Today was another busy day for me and my fledgling photography business. My Etsy shop is going okay – I’ve had a dozen or so orders for greetings cards and have been mailing them out. But as I said yesterday, I want to expand my range and start offering matted prints ready to frame.
So today I went down to the garage and grabbed some of the stock I have printed for market stalls, and took some photos to set up some new items on Etsy. This isn’t as easy as it sounds, because taking product photos requires good lighting, and it was a grey day here, and we don’t get a lot of natural light inside because of large trees near the windows – and indoor artificial lighting is often odd colour temperatures and very directional and harsh.
I ended up taking my stock outside and placing it on the ground under the open sky, and standing over it to take the photos looking straight down. Even then the results weren’t brilliant, because taking a photo of a photo naturally ends up with reduced image quality. So I took to Photoshop and made some mock-ups using a combination of photos of the matting boards that I’d taken outside and the original photos.
I ended up with something I could display and created a new item on Etsy. But given what I said yesterday about shipping to Australia versus internationally, at the moment it’s only available (and hence only visible, I believe) within Australia. I’m going to think about using a drop-shipping printer in the US and/or Europe to make these sort of prints available there too, but that’s a job for another day.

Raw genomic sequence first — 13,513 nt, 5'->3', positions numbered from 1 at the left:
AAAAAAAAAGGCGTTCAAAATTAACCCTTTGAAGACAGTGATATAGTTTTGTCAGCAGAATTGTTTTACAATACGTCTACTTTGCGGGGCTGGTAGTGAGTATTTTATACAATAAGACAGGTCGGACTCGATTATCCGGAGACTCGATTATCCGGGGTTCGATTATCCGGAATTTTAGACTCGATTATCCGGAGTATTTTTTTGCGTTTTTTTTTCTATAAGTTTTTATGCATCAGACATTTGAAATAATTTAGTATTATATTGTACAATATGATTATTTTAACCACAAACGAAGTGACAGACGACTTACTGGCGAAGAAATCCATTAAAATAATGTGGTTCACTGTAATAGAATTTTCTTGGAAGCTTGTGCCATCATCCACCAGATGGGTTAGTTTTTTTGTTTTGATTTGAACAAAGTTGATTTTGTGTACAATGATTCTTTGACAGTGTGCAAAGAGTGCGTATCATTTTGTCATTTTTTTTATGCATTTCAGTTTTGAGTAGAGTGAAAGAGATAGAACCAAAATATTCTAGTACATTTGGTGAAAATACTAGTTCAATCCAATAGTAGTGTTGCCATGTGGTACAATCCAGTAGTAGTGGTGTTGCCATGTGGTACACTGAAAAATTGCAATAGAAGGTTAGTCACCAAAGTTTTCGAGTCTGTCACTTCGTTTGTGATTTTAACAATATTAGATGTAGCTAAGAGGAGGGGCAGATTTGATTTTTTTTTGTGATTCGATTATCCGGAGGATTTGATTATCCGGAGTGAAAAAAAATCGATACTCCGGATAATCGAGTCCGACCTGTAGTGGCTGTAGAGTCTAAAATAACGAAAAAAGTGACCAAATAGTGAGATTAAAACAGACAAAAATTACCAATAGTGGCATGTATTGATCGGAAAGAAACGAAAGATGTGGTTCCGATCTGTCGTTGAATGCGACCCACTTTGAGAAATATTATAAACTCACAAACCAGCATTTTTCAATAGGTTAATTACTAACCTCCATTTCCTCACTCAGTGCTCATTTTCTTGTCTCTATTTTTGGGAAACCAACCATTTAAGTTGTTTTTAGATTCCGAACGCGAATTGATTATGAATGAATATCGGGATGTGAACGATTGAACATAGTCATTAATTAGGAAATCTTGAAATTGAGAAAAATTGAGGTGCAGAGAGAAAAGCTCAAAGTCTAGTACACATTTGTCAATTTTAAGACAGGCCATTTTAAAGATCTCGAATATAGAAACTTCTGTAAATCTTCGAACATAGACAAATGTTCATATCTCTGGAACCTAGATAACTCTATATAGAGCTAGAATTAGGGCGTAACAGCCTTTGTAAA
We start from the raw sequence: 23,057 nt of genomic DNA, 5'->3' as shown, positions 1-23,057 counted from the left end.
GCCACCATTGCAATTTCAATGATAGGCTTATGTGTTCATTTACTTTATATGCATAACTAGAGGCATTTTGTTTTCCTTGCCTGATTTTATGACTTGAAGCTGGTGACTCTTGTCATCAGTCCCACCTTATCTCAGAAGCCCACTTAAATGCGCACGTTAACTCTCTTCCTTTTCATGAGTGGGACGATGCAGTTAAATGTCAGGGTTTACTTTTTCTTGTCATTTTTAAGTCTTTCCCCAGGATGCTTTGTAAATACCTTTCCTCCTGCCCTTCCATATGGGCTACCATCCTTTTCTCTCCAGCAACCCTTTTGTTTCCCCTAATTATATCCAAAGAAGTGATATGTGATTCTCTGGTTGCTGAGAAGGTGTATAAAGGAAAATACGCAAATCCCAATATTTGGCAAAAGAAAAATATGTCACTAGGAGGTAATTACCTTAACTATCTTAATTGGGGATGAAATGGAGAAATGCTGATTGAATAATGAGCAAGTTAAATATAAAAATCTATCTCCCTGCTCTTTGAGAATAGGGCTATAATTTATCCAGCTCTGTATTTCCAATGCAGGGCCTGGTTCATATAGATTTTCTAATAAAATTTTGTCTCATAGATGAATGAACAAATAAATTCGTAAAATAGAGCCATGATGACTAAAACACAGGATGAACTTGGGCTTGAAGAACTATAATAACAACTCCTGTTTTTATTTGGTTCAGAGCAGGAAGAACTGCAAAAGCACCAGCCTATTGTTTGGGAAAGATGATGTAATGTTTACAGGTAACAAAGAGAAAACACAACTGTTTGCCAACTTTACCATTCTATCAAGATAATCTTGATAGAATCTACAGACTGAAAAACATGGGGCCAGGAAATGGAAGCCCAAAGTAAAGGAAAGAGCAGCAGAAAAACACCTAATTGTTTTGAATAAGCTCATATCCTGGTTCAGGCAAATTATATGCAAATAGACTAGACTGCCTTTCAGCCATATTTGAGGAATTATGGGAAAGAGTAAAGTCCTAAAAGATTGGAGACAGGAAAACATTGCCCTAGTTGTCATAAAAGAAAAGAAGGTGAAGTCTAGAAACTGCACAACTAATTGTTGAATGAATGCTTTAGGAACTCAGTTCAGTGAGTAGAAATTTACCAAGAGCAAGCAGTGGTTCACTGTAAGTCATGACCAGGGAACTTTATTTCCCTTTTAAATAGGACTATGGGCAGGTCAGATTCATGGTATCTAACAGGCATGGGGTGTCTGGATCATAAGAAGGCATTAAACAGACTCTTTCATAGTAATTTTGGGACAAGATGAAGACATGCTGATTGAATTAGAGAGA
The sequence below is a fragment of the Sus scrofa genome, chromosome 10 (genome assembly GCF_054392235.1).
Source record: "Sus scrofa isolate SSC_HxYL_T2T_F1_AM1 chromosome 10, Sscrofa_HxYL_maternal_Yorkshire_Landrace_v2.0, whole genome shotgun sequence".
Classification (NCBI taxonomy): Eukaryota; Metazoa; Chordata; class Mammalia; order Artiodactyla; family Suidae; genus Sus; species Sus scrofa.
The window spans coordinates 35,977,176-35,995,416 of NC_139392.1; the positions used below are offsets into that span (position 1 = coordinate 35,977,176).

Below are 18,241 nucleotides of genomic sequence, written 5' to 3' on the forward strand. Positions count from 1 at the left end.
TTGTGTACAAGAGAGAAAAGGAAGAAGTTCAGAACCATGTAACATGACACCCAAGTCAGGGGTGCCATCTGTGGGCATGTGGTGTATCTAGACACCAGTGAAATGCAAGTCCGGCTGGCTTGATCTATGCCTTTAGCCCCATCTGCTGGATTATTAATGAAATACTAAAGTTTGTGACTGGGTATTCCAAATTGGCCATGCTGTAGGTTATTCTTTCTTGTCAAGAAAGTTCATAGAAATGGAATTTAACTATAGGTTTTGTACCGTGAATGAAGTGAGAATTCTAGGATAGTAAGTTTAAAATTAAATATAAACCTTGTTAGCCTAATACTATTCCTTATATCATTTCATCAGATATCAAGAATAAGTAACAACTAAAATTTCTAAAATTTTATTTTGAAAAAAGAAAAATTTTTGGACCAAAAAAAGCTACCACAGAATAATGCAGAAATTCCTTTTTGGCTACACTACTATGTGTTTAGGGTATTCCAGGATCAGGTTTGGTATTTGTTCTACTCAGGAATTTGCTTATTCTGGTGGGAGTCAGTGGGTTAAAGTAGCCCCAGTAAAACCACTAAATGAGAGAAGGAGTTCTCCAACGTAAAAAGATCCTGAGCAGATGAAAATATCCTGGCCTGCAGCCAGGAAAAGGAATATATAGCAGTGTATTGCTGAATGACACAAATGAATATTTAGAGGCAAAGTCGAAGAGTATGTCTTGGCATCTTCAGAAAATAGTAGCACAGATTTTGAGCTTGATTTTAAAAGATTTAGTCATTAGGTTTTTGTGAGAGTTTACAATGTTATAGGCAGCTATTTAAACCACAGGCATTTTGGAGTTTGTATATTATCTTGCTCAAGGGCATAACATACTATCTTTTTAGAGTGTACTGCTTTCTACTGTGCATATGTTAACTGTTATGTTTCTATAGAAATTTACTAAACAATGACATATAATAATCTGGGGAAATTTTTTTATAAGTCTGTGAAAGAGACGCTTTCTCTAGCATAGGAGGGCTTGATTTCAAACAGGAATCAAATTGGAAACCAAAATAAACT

While I had my printed stock out, I took a bunch of photos of one of them for another purpose. Back when I was working for CiSRA (Canon Information Systems Research Australia), the last project I worked on was one to create 3D lighting effects of material surfaces. Some of my former team members decided to take their knowledge of the technology and form a start-up company to commercialise it (by re-implementing the systems from scratch in a non-intellectual-property-infringing manner). The company they’ve formed is Bandicoot Imaging. Check out in particular their demos of the Shimmer View technology and the materials gallery. This is imaging technology that I worked on!
What you need to do is take a bunch of photos from different angles, which are then combined into a material appearance model, which can be illuminated by a simulated light source from any angle. So I took some photos and uploaded them to their server, and produced a Shimmer View of one of my photos:
Mouse over it and you can control the motion, and also zoom in and out a bit. You can see the faint sheen of the semi-gloss satin finish of the photo paper, but there isn’t very much going on, unlike some of the fabric and leather textures in the demo gallery. But still, a nice effect.
New content today: